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# Scaffolding 2

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• ### Scaffolding 2

1. 1. SCAFFOLDING What is it? and How to do it ...
2. 2. TABLE OF CONTENTSWHAT IS SCAFFOLDED LITERACY?WHY IS IT NECESSARY?AREAS OF SCAFFOLDING (E.G. SCAFFOLDING READING,FORMS OF SCAFFOLDING (E.G. MINDMAPS, TABLES, CLOZE)EXAMPLESWHAT DEMANDS DOES SCAFFOLDING PLACE ON THETEACHER?CONCLUSION: WHAT TO KEEP IN MIND WHEN SCAFFOLDING
3. 3. LIST OF RELEVANT RESOURCESTHE FOLLOWING TWO RESOURCES PROVIDE A GOOD STARTINGPOINT TO INVESTIGATE WAYS IN WHICH MAINSTREAM CLASSROOMTEACHERS (AND TEACHERS IN TRAINING) CAN INCORPORATESCAFFOLDED LITERACY INTO CLASSROOM ACTIVITIES AND STUDENTSUPPORT.GIBBONS, P. (2002) SCAFFOLDING LANGUAGE, SCAFFOLDINGLEARNING : TEACHING SECOND LANGUAGE LEARNERS IN THEMAINSTREAM CLASSROOM, PORTSMOUTH: HEINMANN.EMBRACING LITERACY, DOWNLOADABLE COPY AVAILABLE ATHTTP://HOMEPAGE.MAC.COM/EBRACE/LITERACY/STRATEGIES.HTM/ALL LOWER CASE, EXCEPT THAT THE “L” IN LITERACY AND THE “S” INSTRATEGIES MUST BE CAPITALISED.
4. 4. WHAT IS SCAFFOLDING?
5. 5. WHAT IS SCAFFOLDING?WHAT IT IS?
6. 6. WHAT IS SCAFFOLDING?WHAT IT IS?SCAFFOLDED LITERACYINVOLVES PROVIDINGRESOURCES THAT HELPSTUDENTS ACCESS ANDENGAGE IN THE LANGUAGEAND TEXT TYPES OF CLASS
7. 7. WHAT IS SCAFFOLDING?WHAT IT IS?SCAFFOLDED LITERACYINVOLVES PROVIDINGRESOURCES THAT HELPSTUDENTS ACCESS ANDENGAGE IN THE LANGUAGEAND TEXT TYPES OF CLASSGUIDES SO THAT ESLSTUDENTS MAKEPROGRESS TOWARDINDEPENDENT LANGUAGEUSE IN THE MAINSTREAMCLASSROOM.
8. 8. WHAT IS SCAFFOLDING?WHAT IT IS? WHAT IT ISN’T?SCAFFOLDED LITERACYINVOLVES PROVIDINGRESOURCES THAT HELPSTUDENTS ACCESS ANDENGAGE IN THE LANGUAGEAND TEXT TYPES OF CLASSGUIDES SO THAT ESLSTUDENTS MAKEPROGRESS TOWARDINDEPENDENT LANGUAGEUSE IN THE MAINSTREAMCLASSROOM.
9. 9. WHAT IS SCAFFOLDING?WHAT IT IS? WHAT IT ISN’T?SCAFFOLDED LITERACY IT IS NOT LANGUAGEINVOLVES PROVIDING GAMES, OR EXPLICITRESOURCES THAT HELP LEARNING OF PHONEMES,STUDENTS ACCESS AND PREFIXES, GRAMMAR, ETCENGAGE IN THE LANGUAGEAND TEXT TYPES OF CLASSGUIDES SO THAT ESLSTUDENTS MAKEPROGRESS TOWARDINDEPENDENT LANGUAGEUSE IN THE MAINSTREAMCLASSROOM.
10. 10. WHAT IS SCAFFOLDING?WHAT IT IS? WHAT IT ISN’T?SCAFFOLDED LITERACY IT IS NOT LANGUAGEINVOLVES PROVIDING GAMES, OR EXPLICITRESOURCES THAT HELP LEARNING OF PHONEMES,STUDENTS ACCESS AND PREFIXES, GRAMMAR, ETCENGAGE IN THE LANGUAGEAND TEXT TYPES OF CLASS IT IS NOT LEARNING THROUGHGUIDES SO THAT ESL CONVERSATIONALSTUDENTS MAKE IMMERSIONPROGRESS TOWARDINDEPENDENT LANGUAGEUSE IN THE MAINSTREAMCLASSROOM.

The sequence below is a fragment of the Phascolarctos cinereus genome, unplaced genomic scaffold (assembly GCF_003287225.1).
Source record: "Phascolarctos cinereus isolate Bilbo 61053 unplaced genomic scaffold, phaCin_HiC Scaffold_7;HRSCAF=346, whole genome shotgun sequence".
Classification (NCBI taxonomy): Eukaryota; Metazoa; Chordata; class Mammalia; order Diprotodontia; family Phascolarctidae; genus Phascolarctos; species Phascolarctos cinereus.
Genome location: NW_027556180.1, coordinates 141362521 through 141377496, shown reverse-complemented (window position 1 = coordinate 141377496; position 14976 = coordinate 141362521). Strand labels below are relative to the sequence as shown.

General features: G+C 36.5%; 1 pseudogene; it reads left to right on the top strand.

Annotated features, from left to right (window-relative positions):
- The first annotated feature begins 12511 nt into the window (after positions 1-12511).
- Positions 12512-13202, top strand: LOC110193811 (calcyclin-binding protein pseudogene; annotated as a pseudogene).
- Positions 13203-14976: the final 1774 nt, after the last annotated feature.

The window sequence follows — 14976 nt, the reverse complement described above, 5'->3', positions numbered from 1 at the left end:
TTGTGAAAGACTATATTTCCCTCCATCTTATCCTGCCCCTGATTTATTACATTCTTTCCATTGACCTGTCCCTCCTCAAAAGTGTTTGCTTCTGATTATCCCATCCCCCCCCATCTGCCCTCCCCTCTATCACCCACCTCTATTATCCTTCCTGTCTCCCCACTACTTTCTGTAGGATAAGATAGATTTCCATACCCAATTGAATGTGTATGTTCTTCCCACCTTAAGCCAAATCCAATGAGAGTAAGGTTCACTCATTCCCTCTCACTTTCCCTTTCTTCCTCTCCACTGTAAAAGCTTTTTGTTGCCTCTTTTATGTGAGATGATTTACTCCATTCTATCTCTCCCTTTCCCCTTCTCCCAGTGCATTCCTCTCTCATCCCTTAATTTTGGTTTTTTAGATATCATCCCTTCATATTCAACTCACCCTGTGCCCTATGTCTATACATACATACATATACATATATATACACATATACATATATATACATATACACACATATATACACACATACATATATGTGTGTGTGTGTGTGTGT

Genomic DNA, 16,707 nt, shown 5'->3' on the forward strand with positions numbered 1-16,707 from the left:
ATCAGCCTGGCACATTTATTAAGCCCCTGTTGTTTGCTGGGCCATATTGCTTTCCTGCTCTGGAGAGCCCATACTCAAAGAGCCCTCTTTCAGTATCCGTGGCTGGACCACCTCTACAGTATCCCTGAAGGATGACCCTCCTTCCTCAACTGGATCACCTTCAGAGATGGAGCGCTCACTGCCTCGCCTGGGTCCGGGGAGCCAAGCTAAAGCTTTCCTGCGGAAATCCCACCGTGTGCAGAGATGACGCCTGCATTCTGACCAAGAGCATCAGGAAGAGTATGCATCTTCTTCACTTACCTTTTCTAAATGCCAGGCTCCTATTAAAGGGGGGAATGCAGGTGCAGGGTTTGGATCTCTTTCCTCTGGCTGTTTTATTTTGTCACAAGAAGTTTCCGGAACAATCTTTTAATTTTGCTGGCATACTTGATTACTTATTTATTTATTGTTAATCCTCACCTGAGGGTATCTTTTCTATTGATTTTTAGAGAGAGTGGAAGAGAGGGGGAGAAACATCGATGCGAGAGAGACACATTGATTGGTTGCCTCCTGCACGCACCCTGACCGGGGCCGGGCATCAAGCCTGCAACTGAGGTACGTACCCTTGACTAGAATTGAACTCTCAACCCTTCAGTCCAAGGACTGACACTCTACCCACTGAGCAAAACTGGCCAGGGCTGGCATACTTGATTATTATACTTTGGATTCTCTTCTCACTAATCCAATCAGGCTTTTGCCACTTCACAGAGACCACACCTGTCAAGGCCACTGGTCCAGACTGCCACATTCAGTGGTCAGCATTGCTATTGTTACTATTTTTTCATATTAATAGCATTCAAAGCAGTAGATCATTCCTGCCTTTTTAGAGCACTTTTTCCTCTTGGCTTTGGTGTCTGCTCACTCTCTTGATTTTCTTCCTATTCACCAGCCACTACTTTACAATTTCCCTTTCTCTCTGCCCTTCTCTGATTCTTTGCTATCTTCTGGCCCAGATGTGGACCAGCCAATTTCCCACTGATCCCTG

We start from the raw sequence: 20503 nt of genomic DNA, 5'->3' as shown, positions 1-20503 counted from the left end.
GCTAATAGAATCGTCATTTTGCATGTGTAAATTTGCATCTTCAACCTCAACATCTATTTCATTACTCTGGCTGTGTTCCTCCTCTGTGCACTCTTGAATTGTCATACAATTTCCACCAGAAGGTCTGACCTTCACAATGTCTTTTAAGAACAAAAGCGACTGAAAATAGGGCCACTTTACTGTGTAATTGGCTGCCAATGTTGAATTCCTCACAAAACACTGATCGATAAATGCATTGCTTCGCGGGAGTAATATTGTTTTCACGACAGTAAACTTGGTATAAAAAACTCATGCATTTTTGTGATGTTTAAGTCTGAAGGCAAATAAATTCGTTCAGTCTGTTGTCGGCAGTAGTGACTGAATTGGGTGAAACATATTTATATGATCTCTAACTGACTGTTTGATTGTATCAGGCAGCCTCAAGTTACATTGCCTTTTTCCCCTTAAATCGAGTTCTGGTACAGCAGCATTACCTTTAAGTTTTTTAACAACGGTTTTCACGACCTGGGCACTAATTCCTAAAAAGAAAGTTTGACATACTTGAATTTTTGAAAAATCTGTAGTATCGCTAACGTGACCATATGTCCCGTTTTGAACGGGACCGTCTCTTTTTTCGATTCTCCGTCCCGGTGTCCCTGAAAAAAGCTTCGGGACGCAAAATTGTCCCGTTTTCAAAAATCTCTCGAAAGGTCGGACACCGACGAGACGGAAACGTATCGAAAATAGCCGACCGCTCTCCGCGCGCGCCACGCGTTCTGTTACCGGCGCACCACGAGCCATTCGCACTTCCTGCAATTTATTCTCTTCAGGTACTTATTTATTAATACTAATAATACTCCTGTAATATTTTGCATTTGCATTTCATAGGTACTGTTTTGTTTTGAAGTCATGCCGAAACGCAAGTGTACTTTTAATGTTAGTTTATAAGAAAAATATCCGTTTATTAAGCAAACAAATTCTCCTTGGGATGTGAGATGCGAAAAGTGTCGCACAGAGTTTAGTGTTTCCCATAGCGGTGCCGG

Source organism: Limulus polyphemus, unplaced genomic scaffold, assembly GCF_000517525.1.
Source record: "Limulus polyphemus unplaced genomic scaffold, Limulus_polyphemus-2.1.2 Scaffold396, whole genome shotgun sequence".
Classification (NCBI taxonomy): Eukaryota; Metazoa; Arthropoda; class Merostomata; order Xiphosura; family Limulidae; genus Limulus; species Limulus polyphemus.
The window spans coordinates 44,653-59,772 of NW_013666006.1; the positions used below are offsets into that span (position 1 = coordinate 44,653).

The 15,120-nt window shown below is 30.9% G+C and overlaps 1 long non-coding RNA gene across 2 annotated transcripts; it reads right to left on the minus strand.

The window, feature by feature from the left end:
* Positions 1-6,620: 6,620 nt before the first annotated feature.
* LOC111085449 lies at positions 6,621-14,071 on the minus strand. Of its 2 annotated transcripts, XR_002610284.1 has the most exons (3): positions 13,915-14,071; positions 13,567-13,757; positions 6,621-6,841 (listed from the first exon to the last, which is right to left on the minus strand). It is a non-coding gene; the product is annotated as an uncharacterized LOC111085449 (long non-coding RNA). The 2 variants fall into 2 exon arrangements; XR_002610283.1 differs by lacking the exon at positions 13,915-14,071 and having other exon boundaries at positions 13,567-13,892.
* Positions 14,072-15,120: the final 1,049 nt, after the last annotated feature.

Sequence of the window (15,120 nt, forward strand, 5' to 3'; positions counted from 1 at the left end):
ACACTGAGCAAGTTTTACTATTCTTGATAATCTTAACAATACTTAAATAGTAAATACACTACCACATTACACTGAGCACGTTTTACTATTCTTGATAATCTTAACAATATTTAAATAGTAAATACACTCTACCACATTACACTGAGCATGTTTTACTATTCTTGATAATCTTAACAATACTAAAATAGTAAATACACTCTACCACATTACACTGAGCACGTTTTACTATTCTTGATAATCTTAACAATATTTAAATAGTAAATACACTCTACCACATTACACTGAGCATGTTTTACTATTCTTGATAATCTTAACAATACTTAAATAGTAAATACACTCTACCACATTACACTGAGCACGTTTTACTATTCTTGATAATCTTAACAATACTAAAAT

11. 11. WHAT IS SCAFFOLDING?WHAT IT IS? WHAT IT ISN’T?SCAFFOLDED LITERACY IT IS NOT LANGUAGEINVOLVES PROVIDING GAMES, OR EXPLICITRESOURCES THAT HELP LEARNING OF PHONEMES,STUDENTS ACCESS AND PREFIXES, GRAMMAR, ETCENGAGE IN THE LANGUAGEAND TEXT TYPES OF CLASS IT IS NOT LEARNING THROUGHGUIDES SO THAT ESL CONVERSATIONALSTUDENTS MAKE IMMERSIONPROGRESS TOWARDINDEPENDENT LANGUAGE IT IS NOT INSTRUCTIONUSE IN THE MAINSTREAM FOCUSING ONLY ONCLASSROOM. LANGUAGE
12. 12. WHAT IS SCAFFOLDING? WHAT IT IS? WHAT IT ISN’T? SCAFFOLDED LITERACY IT IS NOT LANGUAGE INVOLVES PROVIDING GAMES, OR EXPLICIT RESOURCES THAT HELP LEARNING OF PHONEMES, STUDENTS ACCESS AND PREFIXES, GRAMMAR, ETC ENGAGE IN THE LANGUAGE AND TEXT TYPES OF CLASS IT IS NOT LEARNING THROUGH GUIDES SO THAT ESL CONVERSATIONAL STUDENTS MAKE IMMERSION PROGRESS TOWARD INDEPENDENT LANGUAGE IT IS NOT INSTRUCTION USE IN THE MAINSTREAM FOCUSING ONLY ON CLASSROOM. LANGUAGEMULTIPLE APPROACHES ARE REQUIRED FOR LITERACY DEVELOPMENT
13. 13. WHY IS IT NECESSARY?TEACHING INVOLVESINITIATING ANINDIVIDUAL INTO ASERIES OF PRACTICESTEACHING INVOLVESMODELING THEPRACTICES ANDPROCESSES TO THE“UNINITIATED”TEACHING INVOLVESPROVIDING SCAFFOLDEDACTIVITIES SO STUDENTSCAN BEGIN TO NOTICETHE PATTERNS INCONTENT AND IN THELEARNING PROCESS.
14. 14. WHY IS IT NECESSARY?TEACHING INVOLVESINITIATING ANINDIVIDUAL INTO ASERIES OF PRACTICESTEACHING INVOLVES JOINTMODELING THE CONSTRUCTIONPRACTICES ANDPROCESSES TO THE“UNINITIATED”TEACHING INVOLVESPROVIDING SCAFFOLDEDACTIVITIES SO STUDENTSCAN BEGIN TO NOTICETHE PATTERNS INCONTENT AND IN THELEARNING PROCESS.
15. 15. WHY IS IT NECESSARY?TEACHING INVOLVESINITIATING ANINDIVIDUAL INTO ASERIES OF PRACTICESTEACHING INVOLVESMODELING THEPRACTICES ANDPROCESSES TO THE“UNINITIATED”TEACHING INVOLVESPROVIDING SCAFFOLDEDACTIVITIES SO STUDENTSCAN BEGIN TO NOTICETHE PATTERNS INCONTENT AND IN THELEARNING PROCESS.
16. 16. WHY IS IT NECESSARY?TEACHING INVOLVESINITIATING ANINDIVIDUAL INTO ASERIES OF PRACTICESTEACHING INVOLVES MODELINGMODELING THEPRACTICES ANDPROCESSES TO THE“UNINITIATED”TEACHING INVOLVESPROVIDING SCAFFOLDEDACTIVITIES SO STUDENTSCAN BEGIN TO NOTICETHE PATTERNS INCONTENT AND IN THELEARNING PROCESS.